Referring to the drawings:
FIG. 1 is an isometric view of a transmission for transferring power from an input to an output, the transmission constructed and arranged in accordance with the principle of the invention;
FIGS. 2-4 are isometric views of a transmission of FIG. 1 shown as it would appear without a bridle assembly depicted in FIG. 1;
FIG. 5 is an isometric view of linkage assemblies coupled to crank throws of a crankshaft of the transmission of FIG. 1;
FIG. 6 is a top plan view of transmission elements of the transmission of FIG. 1 including a lug coupled between a shuttle and a linkage coupled to a crankshaft;
FIG. 7 is a top plan view of transmission elements of the transmission of FIG. 1 including a shuttle coupled to an output, a lug coupled between the shuttle and a persuader, and a linkage coupled between the lug and a crankshaft;
FIG. 8 is a side elevation view of the embodiment of FIG. 7;
FIG. 9 is a section view taken along line 9-9 of FIG. 1;
FIG. 10 is a section view taken along line 10-10 of FIG. 1;
FIG. 11 is an isometric view of the embodiment of FIG. 10;
FIG. 12 is an isometric view of a persuader gear assembly of the transmission of FIG. 1; and
FIGS. 13-21 show a sequence of operation of the transmission of FIG. 1.
DETAILED DESCRIPTION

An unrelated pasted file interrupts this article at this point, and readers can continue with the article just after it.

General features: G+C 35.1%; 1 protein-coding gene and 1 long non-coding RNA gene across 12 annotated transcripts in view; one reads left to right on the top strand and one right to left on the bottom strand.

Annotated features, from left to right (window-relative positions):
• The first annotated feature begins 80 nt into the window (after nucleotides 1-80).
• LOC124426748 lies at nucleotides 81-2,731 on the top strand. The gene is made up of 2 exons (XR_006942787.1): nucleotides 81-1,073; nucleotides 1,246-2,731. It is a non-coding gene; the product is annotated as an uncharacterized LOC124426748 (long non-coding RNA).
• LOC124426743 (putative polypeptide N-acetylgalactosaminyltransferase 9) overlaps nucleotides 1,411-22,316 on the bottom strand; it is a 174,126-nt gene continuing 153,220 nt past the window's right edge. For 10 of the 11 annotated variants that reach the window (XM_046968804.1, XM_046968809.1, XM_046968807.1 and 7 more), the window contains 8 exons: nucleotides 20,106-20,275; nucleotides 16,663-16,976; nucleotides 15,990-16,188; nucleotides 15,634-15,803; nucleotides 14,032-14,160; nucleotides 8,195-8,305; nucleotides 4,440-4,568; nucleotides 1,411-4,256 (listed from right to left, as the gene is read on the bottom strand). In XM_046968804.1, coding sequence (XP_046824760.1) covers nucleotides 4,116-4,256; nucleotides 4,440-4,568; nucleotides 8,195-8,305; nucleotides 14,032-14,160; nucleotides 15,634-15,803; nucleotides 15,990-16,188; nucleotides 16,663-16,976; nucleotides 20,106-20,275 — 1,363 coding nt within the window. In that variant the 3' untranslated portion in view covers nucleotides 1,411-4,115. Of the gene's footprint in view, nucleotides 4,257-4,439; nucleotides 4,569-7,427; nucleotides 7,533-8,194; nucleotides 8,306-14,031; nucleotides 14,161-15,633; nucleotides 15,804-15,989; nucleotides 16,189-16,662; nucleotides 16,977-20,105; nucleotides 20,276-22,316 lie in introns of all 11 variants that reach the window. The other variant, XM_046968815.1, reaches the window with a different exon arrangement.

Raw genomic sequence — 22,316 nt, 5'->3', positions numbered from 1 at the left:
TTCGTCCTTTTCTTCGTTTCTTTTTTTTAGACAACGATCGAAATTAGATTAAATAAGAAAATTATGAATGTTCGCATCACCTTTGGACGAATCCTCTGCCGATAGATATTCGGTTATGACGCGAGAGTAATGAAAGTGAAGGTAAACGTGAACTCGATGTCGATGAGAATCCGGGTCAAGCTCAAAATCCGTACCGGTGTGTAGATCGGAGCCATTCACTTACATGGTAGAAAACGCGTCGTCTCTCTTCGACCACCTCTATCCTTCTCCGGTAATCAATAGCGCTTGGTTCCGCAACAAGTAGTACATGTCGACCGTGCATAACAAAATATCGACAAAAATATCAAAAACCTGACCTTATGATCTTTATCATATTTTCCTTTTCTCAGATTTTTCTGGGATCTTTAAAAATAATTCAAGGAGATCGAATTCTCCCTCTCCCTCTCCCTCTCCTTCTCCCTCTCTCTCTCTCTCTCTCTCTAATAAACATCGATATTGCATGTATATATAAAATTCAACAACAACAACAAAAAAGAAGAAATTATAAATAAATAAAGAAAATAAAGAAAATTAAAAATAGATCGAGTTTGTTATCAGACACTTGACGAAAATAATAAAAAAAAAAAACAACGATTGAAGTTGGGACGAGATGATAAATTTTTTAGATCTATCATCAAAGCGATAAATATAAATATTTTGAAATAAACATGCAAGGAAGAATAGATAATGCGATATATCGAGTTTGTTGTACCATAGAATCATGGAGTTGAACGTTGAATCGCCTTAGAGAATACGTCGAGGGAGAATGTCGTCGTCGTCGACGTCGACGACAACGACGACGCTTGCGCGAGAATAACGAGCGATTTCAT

Turning now to the drawings, in which like reference characters indicate corresponding elements throughout the several views, attention is first directed to FIG. 1 illustrating an isometric view of a transmission apparatus 50 for transferring power from a source of power or input 51 to a specific application or an output 52 along an infinitely variable torque and gearing ratio or range, in accordance with a preferred embodiment of the present invention. Transmission apparatus 50, and all the components thereof, is held and supported by a bridle assembly 60 consisting of parallel upper, intermediate, and lower bridle plates 61, 62 and 63, respectively, rigidly coupled with a series of spaced-apart threaded nut-and-bolt spacer assemblies 65. Most mechanical transmissions function as rotary speed changers, and transmission apparatus 50 is a rotary speed changer in the present embodiment. Input 51 is an input crankshaft 55 coupled to a power source (not shown), and output 52 is an output or driven shaft 56. Power supplied by crankshaft 55 from a power source is offered by rotational movement of crankshaft 55 about axis of rotation X, and rotational movement or speed of crankshaft 55 is transferred or imparted by transmission apparatus 50 to output shaft 56, which rotates about axis of rotation Y. The transfer of rotational speed from crankshaft 55 to output shaft 56 is operative for carrying out a specific application, for instance, driving a selected instrumentality such as a motor vehicle, a bicycle, a clothes washer, a conveyer or other apparatus. When used in combination with a motorized vehicle, such as a motorized vehicle, transmission apparatus 50 is operative for transferring power from the engine of the motor vehicle in the form of rotational movement to the wheels for rotating the wheels in a predetermined direction for propelling the motor vehicle in a predetermined direction and at a desired speed. From the ensuing discussion, it will be readily shown that transmission apparatus 50 offers a constantly and infinitely variable torque and gearing ratio or range for facilitating power transfer from input 51 to output 52. Bridle assembly 60 supports transmission apparatus 50 and is illustrated as a matter of example.